Publication: Monitor Volume: 2 Issue: 3

Lithuanian prime minister Adolfas Slezevicius withdrew his savings from LAIB bank only days before it was declared insolvent and the National Bank froze its accounts. Addressing the country by radio yesterday, Slezevicius defended his personal financial dealings and said he had no intention of resigning his post. He said he had terminated his account in order to preempt any charges that he would benefit from government action to rescue LAIB. The prime minister will open a new account at the same bank when it resumes operations in order to convince depositors that their frozen accounts are safe. He vowed that the government would rescue LAIB as well as another insolvent bank, Litimpex. Slezevicius charged that attacks on him concerning LAIB were aimed at splitting the government and the ruling Democratic Labor Party (LDLP), of which he is also head. (17)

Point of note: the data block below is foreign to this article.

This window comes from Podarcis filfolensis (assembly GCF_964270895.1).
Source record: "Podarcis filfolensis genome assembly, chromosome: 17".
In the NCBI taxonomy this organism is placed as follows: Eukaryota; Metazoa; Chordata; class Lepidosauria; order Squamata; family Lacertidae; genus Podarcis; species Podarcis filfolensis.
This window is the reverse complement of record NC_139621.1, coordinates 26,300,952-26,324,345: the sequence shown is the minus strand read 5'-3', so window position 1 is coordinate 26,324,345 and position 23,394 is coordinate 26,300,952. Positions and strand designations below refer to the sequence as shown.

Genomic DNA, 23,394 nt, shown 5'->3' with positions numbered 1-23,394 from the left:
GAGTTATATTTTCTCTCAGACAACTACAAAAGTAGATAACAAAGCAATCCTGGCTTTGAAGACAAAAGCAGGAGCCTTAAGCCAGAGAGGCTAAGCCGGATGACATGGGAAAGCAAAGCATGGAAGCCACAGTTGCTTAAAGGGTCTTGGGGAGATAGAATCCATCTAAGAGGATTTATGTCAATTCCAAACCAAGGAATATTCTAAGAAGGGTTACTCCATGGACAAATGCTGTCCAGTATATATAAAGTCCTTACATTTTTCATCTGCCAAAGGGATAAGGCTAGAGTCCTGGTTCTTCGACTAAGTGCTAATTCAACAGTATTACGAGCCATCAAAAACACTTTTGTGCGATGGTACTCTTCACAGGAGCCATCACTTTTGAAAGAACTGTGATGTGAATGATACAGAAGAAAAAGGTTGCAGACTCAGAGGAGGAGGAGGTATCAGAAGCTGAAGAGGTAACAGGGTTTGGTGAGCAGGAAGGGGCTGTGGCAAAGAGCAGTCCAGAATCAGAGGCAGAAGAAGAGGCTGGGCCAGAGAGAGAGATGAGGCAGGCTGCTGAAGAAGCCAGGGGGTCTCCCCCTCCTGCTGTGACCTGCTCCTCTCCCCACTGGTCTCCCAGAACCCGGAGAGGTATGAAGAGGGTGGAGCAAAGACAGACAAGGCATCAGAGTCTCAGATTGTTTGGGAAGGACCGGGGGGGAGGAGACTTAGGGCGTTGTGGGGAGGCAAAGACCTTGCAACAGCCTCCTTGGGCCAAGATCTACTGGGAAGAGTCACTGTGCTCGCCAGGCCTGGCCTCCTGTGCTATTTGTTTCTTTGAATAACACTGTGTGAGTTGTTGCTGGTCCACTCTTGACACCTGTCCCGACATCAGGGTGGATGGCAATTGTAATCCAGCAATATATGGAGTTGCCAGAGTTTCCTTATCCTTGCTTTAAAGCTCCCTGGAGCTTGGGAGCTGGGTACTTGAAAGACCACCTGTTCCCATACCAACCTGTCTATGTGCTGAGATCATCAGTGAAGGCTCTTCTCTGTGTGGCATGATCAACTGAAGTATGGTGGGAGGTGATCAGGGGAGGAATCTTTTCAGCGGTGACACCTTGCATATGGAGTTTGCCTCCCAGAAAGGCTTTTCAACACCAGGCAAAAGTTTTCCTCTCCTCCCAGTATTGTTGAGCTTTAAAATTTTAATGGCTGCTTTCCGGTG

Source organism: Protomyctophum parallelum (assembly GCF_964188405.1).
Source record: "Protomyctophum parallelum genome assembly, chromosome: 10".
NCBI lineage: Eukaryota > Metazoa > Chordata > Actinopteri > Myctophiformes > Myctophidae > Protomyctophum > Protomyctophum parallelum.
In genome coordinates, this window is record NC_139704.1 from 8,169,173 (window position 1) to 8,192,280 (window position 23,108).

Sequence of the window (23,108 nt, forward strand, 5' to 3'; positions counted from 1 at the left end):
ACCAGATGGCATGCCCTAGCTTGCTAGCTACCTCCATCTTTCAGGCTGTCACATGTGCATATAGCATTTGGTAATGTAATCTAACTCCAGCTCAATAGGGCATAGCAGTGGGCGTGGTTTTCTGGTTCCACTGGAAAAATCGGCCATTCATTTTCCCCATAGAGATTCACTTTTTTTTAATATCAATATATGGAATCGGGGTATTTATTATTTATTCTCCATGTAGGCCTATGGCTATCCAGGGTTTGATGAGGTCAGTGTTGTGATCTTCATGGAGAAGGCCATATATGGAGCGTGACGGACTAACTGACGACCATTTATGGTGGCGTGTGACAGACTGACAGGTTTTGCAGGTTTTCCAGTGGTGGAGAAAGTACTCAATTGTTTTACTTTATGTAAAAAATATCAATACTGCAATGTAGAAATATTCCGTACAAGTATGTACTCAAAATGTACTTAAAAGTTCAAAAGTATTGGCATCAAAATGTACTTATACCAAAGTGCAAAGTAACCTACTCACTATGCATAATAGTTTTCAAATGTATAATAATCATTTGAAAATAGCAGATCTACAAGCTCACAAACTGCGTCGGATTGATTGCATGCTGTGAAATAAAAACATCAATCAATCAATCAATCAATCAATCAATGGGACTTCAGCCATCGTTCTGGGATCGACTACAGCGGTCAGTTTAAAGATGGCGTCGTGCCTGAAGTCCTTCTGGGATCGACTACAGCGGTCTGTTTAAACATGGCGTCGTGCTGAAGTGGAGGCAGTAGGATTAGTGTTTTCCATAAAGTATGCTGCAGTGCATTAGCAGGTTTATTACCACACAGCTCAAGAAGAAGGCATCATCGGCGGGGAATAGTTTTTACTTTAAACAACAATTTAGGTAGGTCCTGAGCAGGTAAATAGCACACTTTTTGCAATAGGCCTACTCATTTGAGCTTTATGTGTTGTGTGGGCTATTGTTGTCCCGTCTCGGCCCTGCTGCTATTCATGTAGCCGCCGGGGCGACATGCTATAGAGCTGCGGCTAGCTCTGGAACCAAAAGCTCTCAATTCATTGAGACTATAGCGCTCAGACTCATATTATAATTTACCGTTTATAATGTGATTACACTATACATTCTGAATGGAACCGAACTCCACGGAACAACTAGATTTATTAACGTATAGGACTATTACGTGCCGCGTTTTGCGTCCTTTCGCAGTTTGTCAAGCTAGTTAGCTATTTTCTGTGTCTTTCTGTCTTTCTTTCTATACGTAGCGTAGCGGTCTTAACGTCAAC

The banking scandal erupted December 20 when Lithuania’s two largest commercial banks, LAIB and Litimpex, were declared insolvent. Their operations were then suspended by the National Bank and their directors arrested on charges of misappropriation of funds. Slezevicius had prematurely terminated his fixed-term account with LAIB on December 18. His action triggered criticism in the press and angered thousands of depositors when it became public. The row gathered momentum during the holidays. Both Lithuanian state television and the leading daily Diena, known for its contacts with the ruling party, reported January 2 and 3 that President Algirdas Brazauskas had asked Slezevicius to explain his conduct. Although the president was reported to have said that the prime minister might resign, other reports indicate that the LDLP leadership is not prepared to ask for his resignation.

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